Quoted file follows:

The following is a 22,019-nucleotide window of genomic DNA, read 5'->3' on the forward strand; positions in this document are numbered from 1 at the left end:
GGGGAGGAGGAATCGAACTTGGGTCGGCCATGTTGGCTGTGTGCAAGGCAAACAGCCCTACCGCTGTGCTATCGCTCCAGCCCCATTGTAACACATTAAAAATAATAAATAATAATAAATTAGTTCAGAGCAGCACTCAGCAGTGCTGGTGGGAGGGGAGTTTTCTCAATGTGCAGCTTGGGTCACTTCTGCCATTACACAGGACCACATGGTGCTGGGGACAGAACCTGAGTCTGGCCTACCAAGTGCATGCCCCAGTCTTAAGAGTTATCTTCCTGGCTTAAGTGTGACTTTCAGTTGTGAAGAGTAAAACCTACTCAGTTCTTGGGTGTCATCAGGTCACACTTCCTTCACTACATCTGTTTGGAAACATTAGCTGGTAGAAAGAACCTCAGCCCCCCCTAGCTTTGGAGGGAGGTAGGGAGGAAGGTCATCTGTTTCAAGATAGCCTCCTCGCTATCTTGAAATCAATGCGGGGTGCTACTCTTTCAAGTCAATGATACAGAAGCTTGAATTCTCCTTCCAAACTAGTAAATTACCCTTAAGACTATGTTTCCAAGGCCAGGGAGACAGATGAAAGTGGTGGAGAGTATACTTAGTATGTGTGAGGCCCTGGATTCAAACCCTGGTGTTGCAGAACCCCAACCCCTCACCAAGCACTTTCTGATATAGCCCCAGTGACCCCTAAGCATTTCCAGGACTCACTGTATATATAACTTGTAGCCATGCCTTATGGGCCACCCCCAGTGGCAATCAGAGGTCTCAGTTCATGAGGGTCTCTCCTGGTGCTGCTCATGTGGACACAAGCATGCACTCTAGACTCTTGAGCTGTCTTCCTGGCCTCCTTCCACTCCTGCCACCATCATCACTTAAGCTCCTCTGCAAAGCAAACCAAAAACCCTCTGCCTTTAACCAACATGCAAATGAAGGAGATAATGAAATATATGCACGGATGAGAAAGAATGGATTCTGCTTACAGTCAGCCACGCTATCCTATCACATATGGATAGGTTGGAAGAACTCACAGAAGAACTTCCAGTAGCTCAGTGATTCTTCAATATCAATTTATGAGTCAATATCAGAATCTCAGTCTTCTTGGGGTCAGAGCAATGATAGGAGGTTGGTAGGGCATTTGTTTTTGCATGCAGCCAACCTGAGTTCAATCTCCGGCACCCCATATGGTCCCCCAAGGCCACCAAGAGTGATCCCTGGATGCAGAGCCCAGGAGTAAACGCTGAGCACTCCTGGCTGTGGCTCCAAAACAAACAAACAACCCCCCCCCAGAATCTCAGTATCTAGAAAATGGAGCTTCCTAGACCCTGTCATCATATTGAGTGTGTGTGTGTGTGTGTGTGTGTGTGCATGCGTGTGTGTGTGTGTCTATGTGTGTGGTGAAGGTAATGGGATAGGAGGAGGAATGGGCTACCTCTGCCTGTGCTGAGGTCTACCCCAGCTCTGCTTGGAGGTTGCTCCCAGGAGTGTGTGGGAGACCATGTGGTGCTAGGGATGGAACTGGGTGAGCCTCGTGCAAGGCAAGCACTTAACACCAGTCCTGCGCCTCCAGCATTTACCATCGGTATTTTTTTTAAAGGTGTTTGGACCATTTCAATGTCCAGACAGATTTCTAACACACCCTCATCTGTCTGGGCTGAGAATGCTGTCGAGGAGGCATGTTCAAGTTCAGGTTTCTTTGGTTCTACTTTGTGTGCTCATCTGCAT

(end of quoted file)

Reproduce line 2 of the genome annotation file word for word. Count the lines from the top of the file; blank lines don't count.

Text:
GGGGAGGAGGAATCGAACTTGGGTCGGCCATGTTGGCTGTGTGCAAGGCAAACAGCCCTACCGCTGTGCTATCGCTCCAGCCCCATTGTAACACATTAAAAATAATAAATAATAATAAATTAGTTCAGAGCAGCACTCAGCAGTGCTGGTGGGAGGGGAGTTTTCTCAATGTGCAGCTTGGGTCACTTCTGCCATTACACAGGACCACATGGTGCTGGGGACAGAACCTGAGTCTGGCCTACCAAGTGCATGCCCCAGTCTTAAGAGTTATCTTCCTGGCTTAAGTGTGACTTTCAGTTGTGAAGAGTAAAACCTACTCAGTTCTTGGGTGTCATCAGGTCACACTTCCTTCACTACATCTGTTTGGAAACATTAGCTGGTAGAAAGAACCTCAGCCCCCCCTAGCTTTGGAGGGAGGTAGGGAGGAAGGTCATCTGTTTCAAGATAGCCTCCTCGCTATCTTGAAATCAATGCGGGGTGCTACTCTTTCAAGTCAATGATACAGAAGCTTGAATTCTCCTTCCAAACTAGTAAATTACCCTTAAGACTATGTTTCCAAGGCCAGGGAGACAGATGAAAGTGGTGGAGAGTATACTTAGTATGTGTGAGGCCCTGGATTCAAACCCTGGTGTTGCAGAACCCCAACCCCTCACCAAGCACTTTCTGATATAGCCCCAGTGACCCCTAAGCATTTCCAGGACTCACTGTATATATAACTTGTAGCCATGCCTTATGGGCCACCCCCAGTGGCAATCAGAGGTCTCAGTTCATGAGGGTCTCTCCTGGTGCTGCTCATGTGGACACAAGCATGCACTCTAGACTCTTGAGCTGTCTTCCTGGCCTCCTTCCACTCCTGCCACCATCATCACTTAAGCTCCTCTGCAAAGCAAACCAAAAACCCTCTGCCTTTAACCAACATGCAAATGAAGGAGATAATGAAATATATGCACGGATGAGAAAGAATGGATTCTGCTTACAGTCAGCCACGCTATCCTATCACATATGGATAGGTTGGAAGAACTCACAGAAGAACTTCCAGTAGCTCAGTGATTCTTCAATATCAATTTATGAGTCAATATCAGAATCTCAGTCTTCTTGGGGTCAGAGCAATGATAGGAGGTTGGTAGGGCATTTGTTTTTGCATGCAGCCAACCTGAGTTCAATCTCCGGCACCCCATATGGTCCCCCAAGGCCACCAAGAGTGATCCCTGGATGCAGAGCCCAGGAGTAAACGCTGAGCACTCCTGGCTGTGGCTCCAAAACAAACAAACAACCCCCCCCCAGAATCTCAGTATCTAGAAAATGGAGCTTCCTAGACCCTGTCATCATATTGAGTGTGTGTGTGTGTGTGTGTGTGTGTGCATGCGTGTGTGTGTGTGTCTATGTGTGTGGTGAAGGTAATGGGATAGGAGGAGGAATGGGCTACCTCTGCCTGTGCTGAGGTCTACCCCAGCTCTGCTTGGAGGTTGCTCCCAGGAGTGTGTGGGAGACCATGTGGTGCTAGGGATGGAACTGGGTGAGCCTCGTGCAAGGCAAGCACTTAACACCAGTCCTGCGCCTCCAGCATTTACCATCGGTATTTTTTTTAAAGGTGTTTGGACCATTTCAATGTCCAGACAGATTTCTAACACACCCTCATCTGTCTGGGCTGAGAATGCTGTCGAGGAGGCATGTTCAAGTTCAGGTTTCTTTGGTTCTACTTTGTGTGCTCATCTGCAT